By Rossella Lorenzi | Discovery News
Archaeologists digging in Turkey have found the guardians of the "Gate to Hell" -- two unique marble statues which once warned of a deadly cave in the ancient Phrygian city of Hierapolis, near Pamukkale.
Known as Pluto’s Gate -- Ploutonion in Greek, Plutonium in Latin -- the cave was celebrated as the portal to the underworld in Greco-Roman mythology and tradition. It was discovered in March by a team led by Francesco D’Andria, professor of classic archaeology at the University of Salento.
"The statues represent two mythological creatures," D’Andria told Discovery News. "One depicts a snake, a clear symbol of the underworld, the other shows Kerberos, or Cerberus, the three-headed watchdog of hell in the Greek mythology."
One statue depicts a snake rolled onto itself, a clear symbol of the underworld. The other shows Kerberos, or Cerberus, the three-headed watchdog of hell in Greek mythology.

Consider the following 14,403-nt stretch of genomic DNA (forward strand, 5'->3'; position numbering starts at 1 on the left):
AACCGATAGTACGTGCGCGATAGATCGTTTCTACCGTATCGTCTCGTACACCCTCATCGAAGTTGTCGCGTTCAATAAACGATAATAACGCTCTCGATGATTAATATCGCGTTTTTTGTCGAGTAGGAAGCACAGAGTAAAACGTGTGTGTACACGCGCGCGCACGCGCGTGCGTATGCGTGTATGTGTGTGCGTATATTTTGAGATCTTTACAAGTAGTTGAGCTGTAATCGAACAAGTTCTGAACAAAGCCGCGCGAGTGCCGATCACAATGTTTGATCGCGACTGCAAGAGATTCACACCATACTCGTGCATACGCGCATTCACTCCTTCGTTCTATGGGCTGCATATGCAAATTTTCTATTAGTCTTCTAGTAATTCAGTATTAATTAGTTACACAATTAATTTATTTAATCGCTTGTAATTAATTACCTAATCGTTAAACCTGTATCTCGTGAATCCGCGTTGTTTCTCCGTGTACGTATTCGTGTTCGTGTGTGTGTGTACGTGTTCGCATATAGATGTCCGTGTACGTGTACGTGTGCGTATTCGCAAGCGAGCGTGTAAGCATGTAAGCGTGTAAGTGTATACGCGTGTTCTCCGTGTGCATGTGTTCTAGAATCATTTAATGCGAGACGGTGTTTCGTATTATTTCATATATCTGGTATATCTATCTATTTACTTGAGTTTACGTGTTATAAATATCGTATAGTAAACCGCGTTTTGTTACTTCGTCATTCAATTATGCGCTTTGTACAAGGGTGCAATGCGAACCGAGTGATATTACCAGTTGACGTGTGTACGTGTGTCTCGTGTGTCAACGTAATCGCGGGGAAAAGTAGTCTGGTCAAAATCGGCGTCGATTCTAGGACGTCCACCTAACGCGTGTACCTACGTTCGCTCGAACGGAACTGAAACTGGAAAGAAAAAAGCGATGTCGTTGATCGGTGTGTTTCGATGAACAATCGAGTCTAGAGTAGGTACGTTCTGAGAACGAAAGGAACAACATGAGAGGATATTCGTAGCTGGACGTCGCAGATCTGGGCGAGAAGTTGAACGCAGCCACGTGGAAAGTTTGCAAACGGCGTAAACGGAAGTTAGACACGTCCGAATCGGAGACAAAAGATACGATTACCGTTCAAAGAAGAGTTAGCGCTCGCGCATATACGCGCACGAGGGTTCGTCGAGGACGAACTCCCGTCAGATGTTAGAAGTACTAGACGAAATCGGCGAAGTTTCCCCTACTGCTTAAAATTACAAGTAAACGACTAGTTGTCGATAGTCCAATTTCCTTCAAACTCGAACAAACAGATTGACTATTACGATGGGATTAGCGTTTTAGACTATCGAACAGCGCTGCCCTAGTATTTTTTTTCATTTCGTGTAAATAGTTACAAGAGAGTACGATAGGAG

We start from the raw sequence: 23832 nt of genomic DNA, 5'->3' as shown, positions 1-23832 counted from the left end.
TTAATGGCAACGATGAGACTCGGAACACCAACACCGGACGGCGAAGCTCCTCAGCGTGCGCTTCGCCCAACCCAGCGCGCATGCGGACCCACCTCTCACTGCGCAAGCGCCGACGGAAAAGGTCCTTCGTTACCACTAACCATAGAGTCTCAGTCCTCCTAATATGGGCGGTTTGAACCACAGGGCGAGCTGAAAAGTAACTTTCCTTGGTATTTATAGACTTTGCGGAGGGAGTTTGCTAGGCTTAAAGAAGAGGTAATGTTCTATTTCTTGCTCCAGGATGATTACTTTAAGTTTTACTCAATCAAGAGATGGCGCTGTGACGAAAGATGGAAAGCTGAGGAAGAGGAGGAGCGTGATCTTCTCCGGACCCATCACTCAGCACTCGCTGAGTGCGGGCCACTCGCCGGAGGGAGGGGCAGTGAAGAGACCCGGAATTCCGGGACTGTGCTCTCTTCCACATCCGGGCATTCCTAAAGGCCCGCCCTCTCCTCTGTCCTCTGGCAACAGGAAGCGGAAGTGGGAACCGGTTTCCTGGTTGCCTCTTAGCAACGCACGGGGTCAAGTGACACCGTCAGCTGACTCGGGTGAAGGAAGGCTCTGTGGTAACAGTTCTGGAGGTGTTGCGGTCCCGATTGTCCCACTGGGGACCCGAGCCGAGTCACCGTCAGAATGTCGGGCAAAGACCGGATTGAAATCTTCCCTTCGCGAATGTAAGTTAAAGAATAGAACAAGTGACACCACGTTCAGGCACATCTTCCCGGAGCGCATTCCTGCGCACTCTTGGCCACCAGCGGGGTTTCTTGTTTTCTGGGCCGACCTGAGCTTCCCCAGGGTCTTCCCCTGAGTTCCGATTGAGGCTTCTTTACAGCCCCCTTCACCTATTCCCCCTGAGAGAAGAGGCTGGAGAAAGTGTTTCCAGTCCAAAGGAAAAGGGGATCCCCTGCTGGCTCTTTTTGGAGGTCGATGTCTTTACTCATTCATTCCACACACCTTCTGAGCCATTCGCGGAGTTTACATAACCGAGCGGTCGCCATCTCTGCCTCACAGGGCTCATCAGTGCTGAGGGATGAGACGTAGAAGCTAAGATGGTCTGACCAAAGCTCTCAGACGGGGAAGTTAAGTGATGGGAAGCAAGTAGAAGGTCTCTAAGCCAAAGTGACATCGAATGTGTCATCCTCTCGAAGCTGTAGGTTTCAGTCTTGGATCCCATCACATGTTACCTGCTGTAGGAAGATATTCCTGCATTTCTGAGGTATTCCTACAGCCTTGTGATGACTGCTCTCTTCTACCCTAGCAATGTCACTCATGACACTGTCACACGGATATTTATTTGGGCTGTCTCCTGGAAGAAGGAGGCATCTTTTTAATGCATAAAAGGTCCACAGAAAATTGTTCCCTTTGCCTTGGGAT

Rolled onto itself, the snake looks threateningly toward anybody trying to approach it, while the 4-foot-tall Kerberos resembles the Kangal, the Anatolian shepherd dog.
"It’s a pretty scary statue," D’Andria said.
The sculptures were found as archaeologists further excavated the area where in March they unearthed the remains of the Plutonium, which included an inscription dedicated to the deities of the underworld -- Pluto and Kore.
The dig revealed the source of the thermal springs, which produce the famous white travertine terraces.
"Pamukkale’s springs originate right from this cave," D’Andria said.
Believed to have healing properties, the hot springs made the Roman city of Hierapolis -- now a World Heritage Site -- a popular destination for pilgrimages.
Both marble statues emerged from the thermal water, leaving little doubt that the site was indeed Pluto’s Gate. The cave was described in historic sources as filled with lethal mephitic vapors.
"This space is full of a vapor so misty and dense that one can scarcely see the ground. Any animal that passes inside meets instant death," the Greek geographer Strabo (64-63 B.C. to about 24 A.D.) wrote about the site.
"I threw in sparrows and they immediately breathed their last and fell," he added.
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